Tomas Kaberle loves to pass the puck, but there is no way to pass the buck on this question.
How different would life be today for the Maple Leafs if they had this kind of young team in the autumn and the veterans applied the effort they are showing now, long after their playoff fate had been settled and the trade deadline’s passing eased fears of survivors?
“You win one game in the first 10 and you don’t give yourself much of a chance,” Kaberle said prior to attempting a sixth win in eight games Thursday against the New Jersey Devils. “We didn’t have a good start and that was pretty much the season. We had trouble with this all year. We couldn’t get two or three wins in a row.”
This late-season spurt is getting to be a frustrating exercise for diehard fans. Including this 7-6-1 run since Feb. 1, the Leafs are now 69-50-16 in the final two-plus months of the season since the NHL lockout.
Looking around the weak markets of the Eastern Conference, where once untouchable teams such as Boston and the Rangers seem to be dying slow deaths, yet are 10 points ahead, it’s enough to give general manager Brian Burke fits.
Granted, the current roster, second youngest in the NHL, is apples to oranges in contrast to the veterans the Leafs trotted out in October. In goal, Vesa Toskala was not up to the task, neither in his own play or mentoring rookie Jonas Gustvasson. Mike Komisarek, Francois Beauchemin and Garnet Exelby all had adjustment problems and no one had yet heard of Carl Gunnarsson.
Up front, Phil Kessel was rehabbing shoulder surgery while reading how Burke overpaid for him with three high draft picks (the Leafs are 23-27-8 with his 26 goals) and the rest of today’s first line was either down with the Marlies (Tyler Bozak) or not dressing regularly (Nikolai Kulemin).
Burke’s thunderclap quotes to send big contracts to the farm and play the kids were grand in theory, but impractical timing-wise with so many veterans here. But he lost patience by Feb. 28 and shipped out six Leafs, then two more at the deadline.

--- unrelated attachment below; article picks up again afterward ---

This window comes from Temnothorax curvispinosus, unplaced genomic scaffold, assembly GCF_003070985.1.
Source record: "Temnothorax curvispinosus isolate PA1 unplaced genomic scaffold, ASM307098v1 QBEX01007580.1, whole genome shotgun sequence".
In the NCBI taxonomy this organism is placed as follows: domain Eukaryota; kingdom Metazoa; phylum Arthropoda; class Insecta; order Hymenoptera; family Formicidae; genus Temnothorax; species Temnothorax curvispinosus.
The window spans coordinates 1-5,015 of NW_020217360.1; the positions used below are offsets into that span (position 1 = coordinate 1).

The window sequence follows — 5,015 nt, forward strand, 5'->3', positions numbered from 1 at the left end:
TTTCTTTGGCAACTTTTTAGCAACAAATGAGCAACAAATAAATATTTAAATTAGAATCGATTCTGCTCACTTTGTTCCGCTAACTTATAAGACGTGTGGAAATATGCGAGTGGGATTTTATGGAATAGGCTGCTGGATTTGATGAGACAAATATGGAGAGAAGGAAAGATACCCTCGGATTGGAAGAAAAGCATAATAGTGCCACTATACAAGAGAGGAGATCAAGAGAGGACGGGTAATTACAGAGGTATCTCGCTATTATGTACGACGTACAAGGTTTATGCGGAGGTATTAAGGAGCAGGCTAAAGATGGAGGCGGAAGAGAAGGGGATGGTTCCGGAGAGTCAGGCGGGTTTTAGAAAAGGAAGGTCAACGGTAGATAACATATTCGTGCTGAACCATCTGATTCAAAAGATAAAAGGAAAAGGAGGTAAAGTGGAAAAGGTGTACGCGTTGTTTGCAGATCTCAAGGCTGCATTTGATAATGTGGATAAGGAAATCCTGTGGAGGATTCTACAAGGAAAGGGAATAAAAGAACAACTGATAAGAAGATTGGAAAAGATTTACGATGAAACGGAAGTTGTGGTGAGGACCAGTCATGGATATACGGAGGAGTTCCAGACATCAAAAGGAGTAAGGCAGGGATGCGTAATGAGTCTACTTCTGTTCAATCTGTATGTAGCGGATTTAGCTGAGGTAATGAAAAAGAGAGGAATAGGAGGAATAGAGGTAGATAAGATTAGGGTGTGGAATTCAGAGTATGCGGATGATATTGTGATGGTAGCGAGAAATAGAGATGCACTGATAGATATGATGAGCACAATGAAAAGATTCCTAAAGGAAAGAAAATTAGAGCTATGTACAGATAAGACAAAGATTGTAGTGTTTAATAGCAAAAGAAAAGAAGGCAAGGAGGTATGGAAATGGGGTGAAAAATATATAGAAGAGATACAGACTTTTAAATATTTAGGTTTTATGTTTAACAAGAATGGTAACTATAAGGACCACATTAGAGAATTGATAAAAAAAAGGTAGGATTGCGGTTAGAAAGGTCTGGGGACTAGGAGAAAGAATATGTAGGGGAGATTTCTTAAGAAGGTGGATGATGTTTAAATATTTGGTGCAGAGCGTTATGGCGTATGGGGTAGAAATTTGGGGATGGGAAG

There are still 12 more games for the Bozak’s line, as well as Luca Caputi, Viktor Stalberg, Gunnarsson and Gustavsson to work on their act. Can they carry it into next season, add Nazem Kadri and take flight? Or is this just a tease before another four months of hell for the coaching staff next autumn?
“That’s the million-dollar question,” centre Rickard Wallin said. “But we have to finish this one as strong as we can. We want to give the franchise something to build on next year. We’ve come on to that road a bit already.”
Players such as Wallin, Wayne Primeau and even Kaberle are subject to off-season review about their place in the next phase of the Leafs. And though a sixth win in eight games is a possibility on Thursday, Wilson is trying to temper any perception that players such as Gustavsson, Bozak and John Mitchell have safe NHL jobs.
“We jump to conclusions here,” Wilson said. “Part of (recent success) is we’re playing better as a team. We’re glad some of these young players are starting to show results, but they have a long way to go.”
For example, the Leafs’ breakout broke down a lot since late in Saturday’s win over Edmonton. But those long-awaited comforting words “he stole us a win,” with regards to Gustavsson’s fine effort against the Senators, echoed through the room the past couple of days.
“There’s a lot of sloppiness going on throughout the league,” Wilson said. “The other team is trying to win every bit as much as you. But that’s what the goaltender is there for. (Gustvasson) made no mistakes (Tuesday in Ottawa) and it bailed a few guys out, especially the giveaways. In the third period, I don’t think we had any. That’s a sign of good things to come when you shut another team down after they had the momentum.”
Now, if the Leafs could only turn back time to October the way they turned back the Sens.